Suscribe to Weekly Updates
* indicates required

View previous campaigns.

Latest Comments

GOP Leader Supports Cigarette-Tax Increase Despite National Pressure PDF Print E-mail
Illinois Politics
Written by Rich Miller   
Sunday, 27 May 2012 10:21

As state legislative support for a cigarette-tax hike grew in late May, anti-tax crusader Grover Norquist and other conservatives stepped into the Illinois fray.

A top House Republican said more than a week ago that the roll call in favor of a dollar-a-pack cigarette-tax hike was in the double digits within his caucus. The tax would raise $700 million, including the federal match, to help close the Medicaid program’s gaping $2.7-billion budget hole.

In return, Republicans won concessions from the Democrats, particularly when it came to sparing doctors from Governor Pat Quinn’s proposed Medicaid-provider rate cuts.

Britain, “Austerity,” and the Lessons of Economic History PDF Print E-mail
Guest Commentaries
Written by Kyle Latham   
Wednesday, 23 May 2012 05:37

Economists and pundits alike are going wild over the United Kingdom’s recent “double dip” recession. The 2008-9 recession prompted the election of a conservative coalition led by Prime Minister David Cameron. Cameron decided the best path for economic recovery was “austerity,” a program of reduced government spending and smaller government debt. The new coalition – with the aid of Chancellor of the Exchequer George Osborne – sought to drastically slash the government budget. With the addition of increased taxes, the plan was dubbed “Tax & Axe.”

Two years later, the United Kingdom is back in recession. Keynesian economists are enjoying a savory “I told you so” moment, as many pointed out the dangers of austerity during troubled times. The logic runs as follows: When businesses, households, and governments all try to pay back their debts at the same time, they spend less; as they spend less, national income falls, leading to even less spending; this sets off a cycle of decreased spending and economic collapse.

The Keynesian solution is government spending. It goes like this: Governments can increase spending during recessions to keep national income up, preventing the spending collapse. In short, more stimulus is the answer.

In turn, many progressives in the United States are arguing that any similar austerity here (such as Congressman Paul Ryan’s budget plan) would have equally bad results: another recession.

Unfortunately, this reasoning is based on a faulty premise. Here is the reality: There is no austerity in the United Kingdom.

Governor Shows a Little Give on Gaming PDF Print E-mail
Illinois Politics
Written by Rich Miller   
Sunday, 20 May 2012 05:23

An often tense and confrontational meeting over gaming expansion last week ended with Governor Pat Quinn not explicitly saying “no” to adding slot machines at horse-racing tracks. That might be the beginning of a reversal for Quinn, who has adamantly opposed allowing tracks to have more gambling options.

For more than a year, Quinn has opposed allowing slots at tracks as part of a deal to give Chicago, the suburbs, and Downstate new casinos. But with the racetracks out of the picture, the bill just can’t pass. So, there’s been a push on for months to get Quinn to change his mind.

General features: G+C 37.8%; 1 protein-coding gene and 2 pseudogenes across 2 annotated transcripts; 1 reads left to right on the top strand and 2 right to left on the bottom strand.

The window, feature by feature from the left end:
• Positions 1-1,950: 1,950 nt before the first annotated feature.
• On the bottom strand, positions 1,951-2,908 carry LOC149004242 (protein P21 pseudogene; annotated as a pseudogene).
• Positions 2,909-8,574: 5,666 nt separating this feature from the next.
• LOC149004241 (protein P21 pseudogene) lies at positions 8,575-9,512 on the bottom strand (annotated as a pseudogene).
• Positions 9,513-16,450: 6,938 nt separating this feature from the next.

GOP Ensures that Overtime Session Likely PDF Print E-mail
Illinois Politics
Written by Rich Miller   
Sunday, 13 May 2012 05:50

Senate President John Cullerton has been telling some of his members for weeks that he was resigned to an overtime session. The General Assembly likely wouldn’t be able to adjourn by the scheduled May 31 deadline, he said. There was just no getting around it, so people should just accept that fact and move forward.

But not long ago, Cullerton reportedly came to the conclusion that if the spring session did go into overtime, Republicans would likely keep everyone bottled up in Springfield all summer long. So now his focus is on getting everybody out of town by the end of May.

May 31 is an important deadline because all bills voted on after that date require a three-fifths majority to pass. That means no budget can be approved, no Medicaid solution can be found, no pension systems can be reformed without supermajorities.

The Democrats control both legislative chambers, but they don’t have three-fifths. They’re seven votes shy in the House and one vote short in the Senate. One vote may not seem like a lot, but the partisanship can sometimes get so intense in the General Assembly these days that one vote might as well be a hundred.

Shikha Dalmia: Half-Right on “Right to Work” PDF Print E-mail
Guest Commentaries
Written by Kevin Carson   
Saturday, 12 May 2012 05:52

Shikha Dalmia, writing in Reason (“Are Right to Work Laws the New Slavery?,” April 26), dismisses most union objections to “right to work” laws. But she concedes that on one issue – the requirement that unions provide representation for scabs who don’t pay dues – unions are “on more solid ground.”

But, she continues, unions themselves are partly to blame. “They are required to represent all workers in exchange for monopoly rights over collective bargaining in the workplace. That is the Faustian bargain they made in the Wagner Act.”

The problem is that she makes this sound primarily like a perk for the unions. She neglects to mention its value to employers, or more generally the way Wagner reflects the interests of employers.

<< Start < Prev 21 22 23 24 25 26 27 28 29 30 Next > End >>

Page 21 of 201